Where: BRIC Arts I Media House (647 Fulton Street, Fort Greene, Brooklyn)

Nothing says WTF is up with pop culture quite like Milli Vanilli, the German pop duo from the 1980s that shattered the childhood innocence of their fans when the world learned that … gasp … they didn’t actually sing their famous songs. This production seeks to reinvent this tragic/hilarious/bizarre story in opera form and they’ve picked BRIC’s new Brooklyn space to do it — which seems like a perfect pairing. Come with an open mind and perhaps lip sync along. —HV


Still from Alfred Hitchcock’s “The Birds” (1963) (via moma.org)

 The Birds

When: January 29–31, 1:30 pm daily ($12)
Where: The Museum of Modern Art (11 West 53rd Street, Midtown, Manhattan)

For decades, historians and analysts have posited their own interpretations of the underlying themes in Alfred Hitchcock’s The Birds (1963). Female sexuality, repression, hubris, chaos, domineering mothers … what is it really about? Cited (unfairly) as Hitchcock’s “last great film,” The Birds is genius because it strikes a near impossible balance between B-movie thrills and high art. See (or re-see) for yourself.

 Playful Abstraction


Osamu Kobayashi, “Remote Horizon” (2011), oil on canvas, 72 x 72 in (via storefrontteneyck.com)

When: Opens Friday, January 31, 6–9pm
Where: Storefront Ten Eyck (324 Ten Eyck Street, Bushwick, Brooklyn)

Storefront Ten Eyck presents the work of two Brooklyn-based artists who share an interest in geometry, modernism, and abstraction: Björn Meyer-Ebrecht and Osamu Kobayashi. Meyer-Ebrecht’s Seating Arrangements, which are usable benches, both blur and poke fun at the lines between painting, architecture, and sculpture. Meanwhile, Kobayashi’s paintings are more subtly playful, experimenting with dualities between chance and control, the organic and the geometric, and more.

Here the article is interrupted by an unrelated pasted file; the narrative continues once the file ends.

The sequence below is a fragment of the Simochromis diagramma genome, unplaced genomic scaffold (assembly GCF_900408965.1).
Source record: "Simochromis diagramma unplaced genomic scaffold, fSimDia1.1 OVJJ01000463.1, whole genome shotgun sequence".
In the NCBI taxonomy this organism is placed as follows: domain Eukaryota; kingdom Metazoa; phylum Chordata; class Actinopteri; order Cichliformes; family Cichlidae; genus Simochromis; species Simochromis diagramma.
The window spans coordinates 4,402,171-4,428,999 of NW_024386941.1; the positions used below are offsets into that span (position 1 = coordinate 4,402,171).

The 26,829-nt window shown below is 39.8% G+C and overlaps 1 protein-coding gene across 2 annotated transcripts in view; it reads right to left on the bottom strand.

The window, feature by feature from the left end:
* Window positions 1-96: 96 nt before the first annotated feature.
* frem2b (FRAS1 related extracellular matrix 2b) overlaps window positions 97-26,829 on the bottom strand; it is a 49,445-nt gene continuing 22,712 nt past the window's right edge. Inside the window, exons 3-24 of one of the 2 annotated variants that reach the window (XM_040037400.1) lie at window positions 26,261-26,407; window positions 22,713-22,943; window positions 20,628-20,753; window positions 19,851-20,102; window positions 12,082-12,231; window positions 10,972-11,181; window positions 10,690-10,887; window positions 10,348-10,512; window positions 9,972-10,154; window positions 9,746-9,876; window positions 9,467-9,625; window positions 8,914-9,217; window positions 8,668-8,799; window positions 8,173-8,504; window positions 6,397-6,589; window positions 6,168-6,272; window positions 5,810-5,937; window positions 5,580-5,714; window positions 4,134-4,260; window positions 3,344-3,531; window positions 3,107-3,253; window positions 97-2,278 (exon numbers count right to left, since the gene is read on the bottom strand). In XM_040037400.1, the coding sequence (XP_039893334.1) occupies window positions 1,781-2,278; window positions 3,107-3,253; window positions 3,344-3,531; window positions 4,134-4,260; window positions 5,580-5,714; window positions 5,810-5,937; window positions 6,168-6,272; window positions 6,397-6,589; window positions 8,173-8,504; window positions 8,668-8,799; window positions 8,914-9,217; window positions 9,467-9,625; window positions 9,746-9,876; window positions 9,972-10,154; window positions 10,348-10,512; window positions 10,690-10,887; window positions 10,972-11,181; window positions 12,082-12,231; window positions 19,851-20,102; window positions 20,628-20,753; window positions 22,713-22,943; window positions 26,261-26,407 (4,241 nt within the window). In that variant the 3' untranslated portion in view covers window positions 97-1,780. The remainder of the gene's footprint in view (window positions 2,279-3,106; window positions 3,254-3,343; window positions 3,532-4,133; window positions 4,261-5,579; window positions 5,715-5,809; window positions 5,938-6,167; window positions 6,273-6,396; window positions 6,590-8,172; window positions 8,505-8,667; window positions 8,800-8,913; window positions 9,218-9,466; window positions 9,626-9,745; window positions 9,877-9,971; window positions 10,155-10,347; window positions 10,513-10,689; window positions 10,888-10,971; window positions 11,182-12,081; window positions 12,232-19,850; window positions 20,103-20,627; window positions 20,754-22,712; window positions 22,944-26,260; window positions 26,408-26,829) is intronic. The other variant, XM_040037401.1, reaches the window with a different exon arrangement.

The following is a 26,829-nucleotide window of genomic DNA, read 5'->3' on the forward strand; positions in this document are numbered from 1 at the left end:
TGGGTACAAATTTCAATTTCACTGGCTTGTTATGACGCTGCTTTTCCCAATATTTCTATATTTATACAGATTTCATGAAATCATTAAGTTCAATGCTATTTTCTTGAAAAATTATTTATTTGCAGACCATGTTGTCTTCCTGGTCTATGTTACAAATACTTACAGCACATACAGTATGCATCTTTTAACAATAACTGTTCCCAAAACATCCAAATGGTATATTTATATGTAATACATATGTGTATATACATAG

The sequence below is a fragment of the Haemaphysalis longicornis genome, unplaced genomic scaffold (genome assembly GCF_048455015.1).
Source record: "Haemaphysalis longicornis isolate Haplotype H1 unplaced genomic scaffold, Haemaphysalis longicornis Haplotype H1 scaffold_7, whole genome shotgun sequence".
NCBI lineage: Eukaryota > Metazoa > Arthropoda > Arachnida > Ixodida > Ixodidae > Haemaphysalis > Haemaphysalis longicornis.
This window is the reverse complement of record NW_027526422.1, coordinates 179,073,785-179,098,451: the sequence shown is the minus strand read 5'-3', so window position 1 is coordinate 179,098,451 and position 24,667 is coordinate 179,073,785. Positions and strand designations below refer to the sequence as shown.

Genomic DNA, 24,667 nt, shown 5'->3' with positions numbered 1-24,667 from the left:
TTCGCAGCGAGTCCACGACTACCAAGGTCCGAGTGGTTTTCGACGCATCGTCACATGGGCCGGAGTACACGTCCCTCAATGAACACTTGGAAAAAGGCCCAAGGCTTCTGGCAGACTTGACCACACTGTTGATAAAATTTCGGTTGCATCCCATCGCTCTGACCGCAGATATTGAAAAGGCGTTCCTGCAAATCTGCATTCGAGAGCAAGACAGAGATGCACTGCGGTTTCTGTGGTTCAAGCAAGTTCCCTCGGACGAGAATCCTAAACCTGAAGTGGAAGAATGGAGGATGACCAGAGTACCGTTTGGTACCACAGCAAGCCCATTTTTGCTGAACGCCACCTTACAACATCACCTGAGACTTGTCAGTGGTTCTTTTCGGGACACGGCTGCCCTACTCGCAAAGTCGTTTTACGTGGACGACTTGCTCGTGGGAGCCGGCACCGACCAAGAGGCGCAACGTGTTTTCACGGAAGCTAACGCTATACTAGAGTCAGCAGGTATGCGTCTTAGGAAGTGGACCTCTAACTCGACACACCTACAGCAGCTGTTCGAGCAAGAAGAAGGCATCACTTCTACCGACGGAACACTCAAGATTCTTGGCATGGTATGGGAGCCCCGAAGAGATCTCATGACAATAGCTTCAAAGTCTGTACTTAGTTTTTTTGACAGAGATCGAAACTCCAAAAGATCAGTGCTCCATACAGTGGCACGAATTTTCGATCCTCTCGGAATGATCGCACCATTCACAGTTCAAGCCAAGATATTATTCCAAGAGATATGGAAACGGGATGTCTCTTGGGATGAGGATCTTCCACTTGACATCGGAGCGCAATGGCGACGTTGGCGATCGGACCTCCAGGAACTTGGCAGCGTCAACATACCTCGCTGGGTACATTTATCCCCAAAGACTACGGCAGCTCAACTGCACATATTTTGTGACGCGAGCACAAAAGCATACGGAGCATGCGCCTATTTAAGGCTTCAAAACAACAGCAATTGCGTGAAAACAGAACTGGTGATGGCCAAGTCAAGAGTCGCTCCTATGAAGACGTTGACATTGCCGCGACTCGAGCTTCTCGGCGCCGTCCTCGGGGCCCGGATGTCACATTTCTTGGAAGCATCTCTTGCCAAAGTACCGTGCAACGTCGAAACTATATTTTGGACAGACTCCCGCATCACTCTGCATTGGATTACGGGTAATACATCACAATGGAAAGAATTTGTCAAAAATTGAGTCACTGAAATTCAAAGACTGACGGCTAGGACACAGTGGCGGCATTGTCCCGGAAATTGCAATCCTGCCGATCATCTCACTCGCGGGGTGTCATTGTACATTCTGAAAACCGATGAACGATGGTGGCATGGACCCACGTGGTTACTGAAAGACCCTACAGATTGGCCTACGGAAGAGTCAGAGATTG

When the Walls Spoke

When: Opens Friday, January 31, 7–10pm (artist’s talk at 8 pm)
Where: Centotto (250 Moore Street, Bushwick, Brooklyn)

Brooklyn sculptor, Ben Godward, who makes bright, brash, and materially gluttonous forms, is the latest artist to get the Paul D’Agostino/Centotto treatment. D’Agostino, a writer, curator, and L Magazine contributing editor, runs his gallery, Centotto, out of his living room. As part of the Portfolio x Appunti exhibition series, Godward will present his artworks alongside notes he’s written, and give an informal artist’s talk the night of the opening.

 Slow Art

When: Saturday, February 1, 2 pm
Where: Nancy Margolis Gallery (523 West 25th Street, Chelsea, Manhattan)

Jennifer Samet, art historian and a Hyperallergic Weekend interviewer-at-large, will discuss the notion of slow art, which, taking its cue from slow food, offers a kind of antidote to the prevailing appetite for “conceptual, popular, media-driven art.” More from the press release:

Slow art does not rely on an easily made, easily digested image. The punch line might not be found in the wall label. Slow art reveals itself to us over time. It is not craft for craft’s sake, but slow art does use the medium and form for expression.

Count us in.

With contribution by Hrag Vartanian

Jillian Steinhauer is a former senior editor of Hyperallergic. She writes largely about the intersection of art and politics but has also been known to write at length about cats. She won the 2014 Best...